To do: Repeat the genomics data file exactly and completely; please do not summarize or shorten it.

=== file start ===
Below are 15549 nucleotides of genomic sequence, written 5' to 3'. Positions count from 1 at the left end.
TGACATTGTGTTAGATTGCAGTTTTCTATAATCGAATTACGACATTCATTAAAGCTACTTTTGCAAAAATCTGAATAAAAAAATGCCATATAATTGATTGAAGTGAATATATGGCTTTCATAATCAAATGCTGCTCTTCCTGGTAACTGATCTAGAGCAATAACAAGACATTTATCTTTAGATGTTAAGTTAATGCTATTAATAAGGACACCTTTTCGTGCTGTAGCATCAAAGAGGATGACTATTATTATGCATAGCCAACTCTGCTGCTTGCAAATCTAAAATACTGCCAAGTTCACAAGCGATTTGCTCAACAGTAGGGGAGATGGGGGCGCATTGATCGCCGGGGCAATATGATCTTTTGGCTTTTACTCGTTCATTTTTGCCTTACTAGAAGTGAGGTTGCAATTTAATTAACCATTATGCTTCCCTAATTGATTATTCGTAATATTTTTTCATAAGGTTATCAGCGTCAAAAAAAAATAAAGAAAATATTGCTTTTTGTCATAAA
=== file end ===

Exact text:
Below are 15549 nucleotides of genomic sequence, written 5' to 3'. Positions count from 1 at the left end.
TGACATTGTGTTAGATTGCAGTTTTCTATAATCGAATTACGACATTCATTAAAGCTACTTTTGCAAAAATCTGAATAAAAAAATGCCATATAATTGATTGAAGTGAATATATGGCTTTCATAATCAAATGCTGCTCTTCCTGGTAACTGATCTAGAGCAATAACAAGACATTTATCTTTAGATGTTAAGTTAATGCTATTAATAAGGACACCTTTTCGTGCTGTAGCATCAAAGAGGATGACTATTATTATGCATAGCCAACTCTGCTGCTTGCAAATCTAAAATACTGCCAAGTTCACAAGCGATTTGCTCAACAGTAGGGGAGATGGGGGCGCATTGATCGCCGGGGCAATATGATCTTTTGGCTTTTACTCGTTCATTTTTGCCTTACTAGAAGTGAGGTTGCAATTTAATTAACCATTATGCTTCCCTAATTGATTATTCGTAATATTTTTTCATAAGGTTATCAGCGTCAAAAAAAAATAAAGAAAATATTGCTTTTTGTCATAAA